If you feel pinched making payments on your debts, it may make sense to roll them all into one monthly bill. But bear in mind that while it’s meant to ease your debt situation, you’ll need to qualify for that lower-interest consolidation loan. Here’s how to stack the odds in your favour.
1. Choose your battles
Not all debts are worth consolidating. The most common contenders are high-interest, unsecured consumer debts like credit cards and personal loans. Things like student loans are better dealt with separately as you are eligible for tax credits on interest.
2. Review your budget
You should know how much you can realistically pay per month against your debts. Take a hard look at your expenses and decide what you can spare to pay down your loans. You’ll need to have this figure ready if and when you approach a consolidator.
3. Choose your consolidation method
Now you have some options: You could consider a consolidation loan, take on a secured or unsecured line of credit, or refinance your home. Be ready to show you’re able to afford the payments and bear in mind that any loan request results in a credit inquiry that could lower your credit score. Not ideal. But it may be better than drowning in debt.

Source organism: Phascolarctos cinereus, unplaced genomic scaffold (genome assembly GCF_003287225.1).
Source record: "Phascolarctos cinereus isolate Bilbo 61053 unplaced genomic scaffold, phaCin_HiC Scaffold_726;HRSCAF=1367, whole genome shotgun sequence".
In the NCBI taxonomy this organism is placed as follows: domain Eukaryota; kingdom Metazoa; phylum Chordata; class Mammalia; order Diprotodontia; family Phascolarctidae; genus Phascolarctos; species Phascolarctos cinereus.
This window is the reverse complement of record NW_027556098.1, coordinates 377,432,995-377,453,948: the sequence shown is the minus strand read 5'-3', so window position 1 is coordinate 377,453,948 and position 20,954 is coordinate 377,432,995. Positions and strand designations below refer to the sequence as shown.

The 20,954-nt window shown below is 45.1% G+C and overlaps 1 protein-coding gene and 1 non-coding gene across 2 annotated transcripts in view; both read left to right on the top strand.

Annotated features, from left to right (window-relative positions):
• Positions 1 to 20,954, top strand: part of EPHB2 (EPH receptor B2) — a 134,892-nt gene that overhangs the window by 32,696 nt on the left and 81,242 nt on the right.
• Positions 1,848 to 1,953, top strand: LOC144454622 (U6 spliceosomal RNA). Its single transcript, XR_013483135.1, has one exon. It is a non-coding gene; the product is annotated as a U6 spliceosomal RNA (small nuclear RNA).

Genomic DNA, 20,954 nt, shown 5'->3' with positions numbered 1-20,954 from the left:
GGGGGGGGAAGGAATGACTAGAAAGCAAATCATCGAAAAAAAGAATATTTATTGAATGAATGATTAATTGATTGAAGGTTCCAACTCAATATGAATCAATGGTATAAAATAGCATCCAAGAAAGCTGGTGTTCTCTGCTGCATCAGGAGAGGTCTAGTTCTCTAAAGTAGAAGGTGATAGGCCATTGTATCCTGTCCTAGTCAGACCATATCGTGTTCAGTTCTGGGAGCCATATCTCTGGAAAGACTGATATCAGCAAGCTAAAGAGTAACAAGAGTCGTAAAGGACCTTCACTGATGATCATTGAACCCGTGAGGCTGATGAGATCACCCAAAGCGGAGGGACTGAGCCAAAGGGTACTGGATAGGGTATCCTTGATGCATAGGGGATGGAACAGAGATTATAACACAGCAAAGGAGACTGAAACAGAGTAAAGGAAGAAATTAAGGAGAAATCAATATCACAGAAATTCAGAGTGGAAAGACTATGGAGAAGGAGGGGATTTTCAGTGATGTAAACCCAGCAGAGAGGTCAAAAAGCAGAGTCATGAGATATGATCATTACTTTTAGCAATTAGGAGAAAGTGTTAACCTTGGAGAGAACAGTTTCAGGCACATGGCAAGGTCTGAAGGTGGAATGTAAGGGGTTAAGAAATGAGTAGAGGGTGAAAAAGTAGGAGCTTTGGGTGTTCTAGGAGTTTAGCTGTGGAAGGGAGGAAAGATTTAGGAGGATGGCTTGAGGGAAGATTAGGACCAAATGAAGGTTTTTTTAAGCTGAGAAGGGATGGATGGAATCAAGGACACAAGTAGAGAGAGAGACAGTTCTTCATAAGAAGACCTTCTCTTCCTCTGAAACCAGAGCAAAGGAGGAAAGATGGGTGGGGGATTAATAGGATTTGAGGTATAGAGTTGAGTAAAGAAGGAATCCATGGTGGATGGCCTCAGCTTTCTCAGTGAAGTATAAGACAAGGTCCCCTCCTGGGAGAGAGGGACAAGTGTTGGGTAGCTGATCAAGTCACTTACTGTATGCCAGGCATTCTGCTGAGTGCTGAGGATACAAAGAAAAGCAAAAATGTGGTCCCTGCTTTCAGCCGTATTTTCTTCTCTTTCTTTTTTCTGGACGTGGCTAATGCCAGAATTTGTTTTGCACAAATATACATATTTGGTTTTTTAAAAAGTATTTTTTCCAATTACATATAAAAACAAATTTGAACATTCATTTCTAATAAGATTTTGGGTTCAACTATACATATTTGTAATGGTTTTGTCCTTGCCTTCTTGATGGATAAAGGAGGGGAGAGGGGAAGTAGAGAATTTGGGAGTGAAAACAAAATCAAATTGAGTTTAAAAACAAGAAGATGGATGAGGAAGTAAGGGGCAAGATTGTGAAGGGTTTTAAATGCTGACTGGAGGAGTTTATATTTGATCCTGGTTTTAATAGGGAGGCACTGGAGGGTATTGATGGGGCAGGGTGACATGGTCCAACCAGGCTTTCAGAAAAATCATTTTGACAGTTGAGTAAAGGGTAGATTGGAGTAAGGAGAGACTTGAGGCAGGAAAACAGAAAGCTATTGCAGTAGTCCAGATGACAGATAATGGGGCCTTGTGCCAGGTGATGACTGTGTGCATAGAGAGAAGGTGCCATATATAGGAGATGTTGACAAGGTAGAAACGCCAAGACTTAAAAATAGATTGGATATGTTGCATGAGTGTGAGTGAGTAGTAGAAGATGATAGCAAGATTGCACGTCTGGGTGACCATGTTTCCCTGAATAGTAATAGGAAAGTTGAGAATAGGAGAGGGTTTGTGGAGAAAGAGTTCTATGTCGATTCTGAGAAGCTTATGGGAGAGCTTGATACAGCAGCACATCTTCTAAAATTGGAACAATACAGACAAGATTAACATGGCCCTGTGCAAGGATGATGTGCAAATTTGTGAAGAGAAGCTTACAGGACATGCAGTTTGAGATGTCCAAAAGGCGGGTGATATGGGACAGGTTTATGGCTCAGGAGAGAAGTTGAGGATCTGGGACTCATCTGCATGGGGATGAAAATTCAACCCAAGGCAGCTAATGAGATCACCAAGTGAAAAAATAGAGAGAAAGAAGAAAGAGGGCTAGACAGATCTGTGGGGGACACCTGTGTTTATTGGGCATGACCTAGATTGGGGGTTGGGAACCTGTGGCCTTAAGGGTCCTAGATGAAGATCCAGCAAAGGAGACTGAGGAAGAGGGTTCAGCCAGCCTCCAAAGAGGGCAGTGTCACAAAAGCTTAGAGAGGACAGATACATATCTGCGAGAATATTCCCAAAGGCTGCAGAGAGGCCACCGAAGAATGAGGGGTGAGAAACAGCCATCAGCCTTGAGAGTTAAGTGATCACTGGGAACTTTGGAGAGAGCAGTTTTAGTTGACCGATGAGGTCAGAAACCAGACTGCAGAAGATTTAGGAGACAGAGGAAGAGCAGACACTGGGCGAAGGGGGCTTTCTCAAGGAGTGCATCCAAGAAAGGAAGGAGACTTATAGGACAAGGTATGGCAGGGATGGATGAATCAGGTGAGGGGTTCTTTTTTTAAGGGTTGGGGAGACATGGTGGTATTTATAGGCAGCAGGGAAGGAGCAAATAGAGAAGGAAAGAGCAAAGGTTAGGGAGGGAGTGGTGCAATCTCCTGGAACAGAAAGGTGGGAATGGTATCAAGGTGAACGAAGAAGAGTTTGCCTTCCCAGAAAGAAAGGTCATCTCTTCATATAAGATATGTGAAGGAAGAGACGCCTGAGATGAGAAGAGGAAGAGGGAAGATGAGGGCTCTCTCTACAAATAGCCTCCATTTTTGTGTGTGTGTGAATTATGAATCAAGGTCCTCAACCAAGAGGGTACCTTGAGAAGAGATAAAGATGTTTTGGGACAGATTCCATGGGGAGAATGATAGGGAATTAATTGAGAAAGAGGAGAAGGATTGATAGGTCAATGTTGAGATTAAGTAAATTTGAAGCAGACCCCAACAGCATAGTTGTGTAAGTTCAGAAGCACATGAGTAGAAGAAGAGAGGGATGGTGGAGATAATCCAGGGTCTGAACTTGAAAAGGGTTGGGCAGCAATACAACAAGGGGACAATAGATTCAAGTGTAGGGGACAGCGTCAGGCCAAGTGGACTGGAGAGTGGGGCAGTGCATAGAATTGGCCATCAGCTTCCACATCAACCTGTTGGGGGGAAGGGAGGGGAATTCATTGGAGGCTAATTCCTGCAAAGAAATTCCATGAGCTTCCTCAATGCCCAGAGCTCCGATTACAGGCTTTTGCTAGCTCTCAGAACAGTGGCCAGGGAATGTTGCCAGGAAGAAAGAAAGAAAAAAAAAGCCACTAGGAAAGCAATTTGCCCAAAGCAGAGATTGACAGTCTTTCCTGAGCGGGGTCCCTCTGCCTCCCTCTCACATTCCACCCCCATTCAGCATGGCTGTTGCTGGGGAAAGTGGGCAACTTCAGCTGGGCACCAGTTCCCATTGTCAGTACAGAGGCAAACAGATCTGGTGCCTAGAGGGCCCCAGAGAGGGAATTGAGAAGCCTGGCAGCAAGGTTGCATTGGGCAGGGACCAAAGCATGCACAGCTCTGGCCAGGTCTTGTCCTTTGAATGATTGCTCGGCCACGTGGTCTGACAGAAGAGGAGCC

4. Get a credit report
Pay a small fee to get your credit score from Equifax.ca or Transunion.ca (it’s usually under $20; the free report won’t reveal your credit score). If it’s under 650, expect to pay higher interest on a loan. While you’re at it, look for and address any outstanding errors in your report.
5. Start stacking
Putting a dent in your debt-to-income ratio can help you secure a consolidation loan. Use the debt-stacking method: Make only minimum payments on most bills while focusing extra funds on the loan with the highest interest rate. Once that’s paid off, move on to the bill with the next highest interest rate.